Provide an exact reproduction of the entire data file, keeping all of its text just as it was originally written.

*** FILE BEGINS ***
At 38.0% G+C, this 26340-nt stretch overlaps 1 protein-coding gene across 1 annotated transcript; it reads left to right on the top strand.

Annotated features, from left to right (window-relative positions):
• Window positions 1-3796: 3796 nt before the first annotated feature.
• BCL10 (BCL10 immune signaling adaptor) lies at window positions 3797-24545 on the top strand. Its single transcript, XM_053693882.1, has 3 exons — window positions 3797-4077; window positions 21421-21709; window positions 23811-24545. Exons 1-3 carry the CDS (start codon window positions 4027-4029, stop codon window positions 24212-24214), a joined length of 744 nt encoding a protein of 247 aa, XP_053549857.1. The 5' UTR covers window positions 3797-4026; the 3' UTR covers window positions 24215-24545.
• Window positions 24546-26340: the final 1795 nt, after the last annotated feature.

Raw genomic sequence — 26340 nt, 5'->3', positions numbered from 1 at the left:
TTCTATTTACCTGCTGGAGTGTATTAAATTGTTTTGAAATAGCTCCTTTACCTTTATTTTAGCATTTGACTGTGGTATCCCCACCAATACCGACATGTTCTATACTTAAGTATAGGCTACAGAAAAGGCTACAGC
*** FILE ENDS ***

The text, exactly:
At 38.0% G+C, this 26340-nt stretch overlaps 1 protein-coding gene across 1 annotated transcript; it reads left to right on the top strand.

Annotated features, from left to right (window-relative positions):
• Window positions 1-3796: 3796 nt before the first annotated feature.
• BCL10 (BCL10 immune signaling adaptor) lies at window positions 3797-24545 on the top strand. Its single transcript, XM_053693882.1, has 3 exons — window positions 3797-4077; window positions 21421-21709; window positions 23811-24545. Exons 1-3 carry the CDS (start codon window positions 4027-4029, stop codon window positions 24212-24214), a joined length of 744 nt encoding a protein of 247 aa, XP_053549857.1. The 5' UTR covers window positions 3797-4026; the 3' UTR covers window positions 24215-24545.
• Window positions 24546-26340: the final 1795 nt, after the last annotated feature.

Raw genomic sequence — 26340 nt, 5'->3', positions numbered from 1 at the left:
TTCTATTTACCTGCTGGAGTGTATTAAATTGTTTTGAAATAGCTCCTTTACCTTTATTTTAGCATTTGACTGTGGTATCCCCACCAATACCGACATGTTCTATACTTAAGTATAGGCTACAGAAAAGGCTACAGC